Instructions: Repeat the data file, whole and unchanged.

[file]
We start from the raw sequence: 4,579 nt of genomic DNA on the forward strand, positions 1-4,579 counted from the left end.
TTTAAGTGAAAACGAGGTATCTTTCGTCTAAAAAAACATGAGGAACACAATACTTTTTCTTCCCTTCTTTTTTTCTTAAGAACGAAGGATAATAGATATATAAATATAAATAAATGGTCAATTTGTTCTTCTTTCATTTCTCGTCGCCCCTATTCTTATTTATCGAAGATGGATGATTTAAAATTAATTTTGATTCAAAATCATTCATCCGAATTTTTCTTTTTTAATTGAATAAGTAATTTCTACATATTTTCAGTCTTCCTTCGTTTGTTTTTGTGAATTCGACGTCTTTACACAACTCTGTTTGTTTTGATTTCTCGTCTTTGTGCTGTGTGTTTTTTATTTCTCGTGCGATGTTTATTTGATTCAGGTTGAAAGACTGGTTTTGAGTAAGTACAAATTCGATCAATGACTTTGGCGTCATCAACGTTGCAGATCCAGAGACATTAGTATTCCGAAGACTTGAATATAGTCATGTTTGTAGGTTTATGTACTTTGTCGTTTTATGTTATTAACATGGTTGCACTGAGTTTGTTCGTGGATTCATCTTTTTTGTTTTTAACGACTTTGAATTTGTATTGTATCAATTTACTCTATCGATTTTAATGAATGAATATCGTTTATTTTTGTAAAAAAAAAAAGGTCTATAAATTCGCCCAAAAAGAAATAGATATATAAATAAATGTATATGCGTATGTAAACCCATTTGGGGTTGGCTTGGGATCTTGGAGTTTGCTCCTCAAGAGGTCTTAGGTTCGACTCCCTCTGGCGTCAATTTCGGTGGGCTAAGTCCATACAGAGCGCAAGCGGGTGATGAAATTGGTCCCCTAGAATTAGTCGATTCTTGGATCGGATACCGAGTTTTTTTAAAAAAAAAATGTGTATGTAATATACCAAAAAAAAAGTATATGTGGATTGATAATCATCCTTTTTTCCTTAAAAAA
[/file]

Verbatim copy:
We start from the raw sequence: 4,579 nt of genomic DNA on the forward strand, positions 1-4,579 counted from the left end.
TTTAAGTGAAAACGAGGTATCTTTCGTCTAAAAAAACATGAGGAACACAATACTTTTTCTTCCCTTCTTTTTTTCTTAAGAACGAAGGATAATAGATATATAAATATAAATAAATGGTCAATTTGTTCTTCTTTCATTTCTCGTCGCCCCTATTCTTATTTATCGAAGATGGATGATTTAAAATTAATTTTGATTCAAAATCATTCATCCGAATTTTTCTTTTTTAATTGAATAAGTAATTTCTACATATTTTCAGTCTTCCTTCGTTTGTTTTTGTGAATTCGACGTCTTTACACAACTCTGTTTGTTTTGATTTCTCGTCTTTGTGCTGTGTGTTTTTTATTTCTCGTGCGATGTTTATTTGATTCAGGTTGAAAGACTGGTTTTGAGTAAGTACAAATTCGATCAATGACTTTGGCGTCATCAACGTTGCAGATCCAGAGACATTAGTATTCCGAAGACTTGAATATAGTCATGTTTGTAGGTTTATGTACTTTGTCGTTTTATGTTATTAACATGGTTGCACTGAGTTTGTTCGTGGATTCATCTTTTTTGTTTTTAACGACTTTGAATTTGTATTGTATCAATTTACTCTATCGATTTTAATGAATGAATATCGTTTATTTTTGTAAAAAAAAAAAGGTCTATAAATTCGCCCAAAAAGAAATAGATATATAAATAAATGTATATGCGTATGTAAACCCATTTGGGGTTGGCTTGGGATCTTGGAGTTTGCTCCTCAAGAGGTCTTAGGTTCGACTCCCTCTGGCGTCAATTTCGGTGGGCTAAGTCCATACAGAGCGCAAGCGGGTGATGAAATTGGTCCCCTAGAATTAGTCGATTCTTGGATCGGATACCGAGTTTTTTTAAAAAAAAAATGTGTATGTAATATACCAAAAAAAAAGTATATGTGGATTGATAATCATCCTTTTTTCCTTAAAAAA